The result is a multi-tiered system of essential services–healthcare, education, physical movement, shelter. The more moolah one has, the better the service one can get. (Private schools, fancy concierge medical care, private planes, better housing [mortgage deduction], and 401k in place of social security).

    We are going through the systematic pilfering of the public sphere, by nominally elected officials who function as the mechanism of austerity in the service of Wealth.

    As the middle class disappears, so does the public sphere that in the past “reproduced” the conditions of its continued existence.

    Our political life is pretty much the weird combination of the looting of the public sphere by elected officials who use a nominally democratic and egalitarian political culture as cover of this pilfering.

    PBS is just one part of the corruption. I guess people have a hard time seeing the pattern because acknowledging it means understanding that our government is our class enemy–and that’s a hard sell in Amerika.

    Reply
  16. Denis Drew

    Berkeley sociology professor Martin Sanchez-Jankowski discovered while spending nine years at street level in five New York and Los Angeles poverty stricken neighborhoods that ghetto schools fail because so many students — and faculty! — see nothing sufficiently remunerative waiting for them in the US labor market when they graduate to make it worth making any serious effort now.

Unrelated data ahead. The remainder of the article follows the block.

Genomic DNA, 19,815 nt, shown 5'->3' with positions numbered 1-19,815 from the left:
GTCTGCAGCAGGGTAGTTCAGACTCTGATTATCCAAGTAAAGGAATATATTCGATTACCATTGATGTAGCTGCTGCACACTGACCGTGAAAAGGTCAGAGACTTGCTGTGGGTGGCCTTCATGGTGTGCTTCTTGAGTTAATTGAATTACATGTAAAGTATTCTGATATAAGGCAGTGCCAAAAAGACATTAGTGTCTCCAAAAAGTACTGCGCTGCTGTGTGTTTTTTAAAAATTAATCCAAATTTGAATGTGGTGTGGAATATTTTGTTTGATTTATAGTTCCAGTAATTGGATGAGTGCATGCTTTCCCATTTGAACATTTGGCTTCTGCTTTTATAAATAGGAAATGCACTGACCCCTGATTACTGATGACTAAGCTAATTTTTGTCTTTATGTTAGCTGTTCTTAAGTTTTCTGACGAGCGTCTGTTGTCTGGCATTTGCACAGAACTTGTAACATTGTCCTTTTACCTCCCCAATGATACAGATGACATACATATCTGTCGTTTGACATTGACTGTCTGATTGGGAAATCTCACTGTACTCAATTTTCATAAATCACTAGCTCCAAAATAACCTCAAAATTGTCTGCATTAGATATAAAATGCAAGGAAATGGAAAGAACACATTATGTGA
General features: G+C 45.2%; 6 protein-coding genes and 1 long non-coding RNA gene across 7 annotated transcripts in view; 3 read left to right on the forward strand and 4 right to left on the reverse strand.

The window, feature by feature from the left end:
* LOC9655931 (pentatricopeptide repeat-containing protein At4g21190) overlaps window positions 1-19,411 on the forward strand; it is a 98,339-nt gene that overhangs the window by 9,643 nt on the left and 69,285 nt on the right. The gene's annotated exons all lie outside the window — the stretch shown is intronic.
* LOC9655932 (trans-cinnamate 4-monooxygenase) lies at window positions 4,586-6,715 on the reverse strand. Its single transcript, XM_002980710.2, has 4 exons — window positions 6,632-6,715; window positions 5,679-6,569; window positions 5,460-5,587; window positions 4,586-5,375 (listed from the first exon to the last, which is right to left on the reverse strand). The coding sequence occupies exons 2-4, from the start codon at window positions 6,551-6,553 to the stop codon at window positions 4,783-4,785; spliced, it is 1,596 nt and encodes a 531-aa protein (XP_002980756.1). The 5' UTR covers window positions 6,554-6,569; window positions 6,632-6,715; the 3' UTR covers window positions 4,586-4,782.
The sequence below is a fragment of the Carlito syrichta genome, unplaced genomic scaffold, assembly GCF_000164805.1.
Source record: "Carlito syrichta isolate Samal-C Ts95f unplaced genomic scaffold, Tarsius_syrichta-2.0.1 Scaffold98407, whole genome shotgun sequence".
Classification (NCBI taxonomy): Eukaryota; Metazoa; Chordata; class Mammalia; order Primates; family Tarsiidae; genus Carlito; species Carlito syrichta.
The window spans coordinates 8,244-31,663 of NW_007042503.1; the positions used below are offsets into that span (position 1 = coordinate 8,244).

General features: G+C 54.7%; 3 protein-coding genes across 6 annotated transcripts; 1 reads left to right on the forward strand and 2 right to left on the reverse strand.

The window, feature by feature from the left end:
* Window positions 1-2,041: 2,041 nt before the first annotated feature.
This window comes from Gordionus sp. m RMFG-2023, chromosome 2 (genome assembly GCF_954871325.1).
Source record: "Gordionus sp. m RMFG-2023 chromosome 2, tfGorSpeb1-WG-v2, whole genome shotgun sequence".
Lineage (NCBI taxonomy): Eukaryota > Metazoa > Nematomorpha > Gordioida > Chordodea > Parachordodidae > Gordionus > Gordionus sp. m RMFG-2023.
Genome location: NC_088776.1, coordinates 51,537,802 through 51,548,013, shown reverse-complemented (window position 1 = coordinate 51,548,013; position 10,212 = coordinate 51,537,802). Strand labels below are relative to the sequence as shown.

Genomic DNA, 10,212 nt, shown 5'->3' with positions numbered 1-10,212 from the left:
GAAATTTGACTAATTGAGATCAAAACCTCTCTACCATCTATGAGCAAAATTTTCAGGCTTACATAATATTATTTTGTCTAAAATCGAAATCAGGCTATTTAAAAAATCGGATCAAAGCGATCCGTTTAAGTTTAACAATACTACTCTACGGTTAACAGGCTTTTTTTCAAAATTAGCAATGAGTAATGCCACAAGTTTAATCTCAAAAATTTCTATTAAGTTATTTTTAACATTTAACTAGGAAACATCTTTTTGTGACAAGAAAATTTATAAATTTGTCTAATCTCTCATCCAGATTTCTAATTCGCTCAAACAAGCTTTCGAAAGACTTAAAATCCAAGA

Well paid Chicago Teachers Union teachers as we well know do not fit that description. You get why you pay for.

    I fail to see how students in poor, crime ridden neighborhoods are going to be elevate by an influx of lower paid, higher turnover teachers whose charter management is motivated by profit. They won’t get what we don’t pay for.

    https://www.amazon.com/dp/B00332EXDM/ref=dp-kindle-redirect?_encoding=UTF8&btkr=1

    http://sociology.berkeley.edu/faculty/martin-sanchez-jankowski

    Reply
  17. John Beech

    I fail to understand the problem with broadcasting something someone else disagrees with. After all, if you don’t like it, don’t watch it. Or is it you object to opposing viewpoints being aired? This seems hypocritical to me because either we have free speech, or we don’t, but either way . . . quit bellyaching.

    Reply
    1. Elizabeth Burton

      The privatization of public educations hasn’t been an “opposing view” since Reagan paid to have a “study” done that reported our public schools were a disaster. School, Inc. is corporate propaganda, period; and NPR has done nothing to provide any “opposing view” to the well-funded PR campaign that insists our public schools are abysmal failures because of teacher’s unions.

      It’s not a case of “someone else” disagreeing. It’s a case of that disagreement never receiving anyexposure on NPR or in the corporate media.

      Reply
  18. Waking Up

    PBS – “Public” Broadcasting System, airs a three part documentary promoting “private” educational systems over “public” educational systems. That isn’t about “free speech”, it’s propaganda. If PBS wants to promote private education, healthcare, etc., then they should change the name to Private Broadcasting System instead of giving the illusion they are interested in the public at large.

    Reply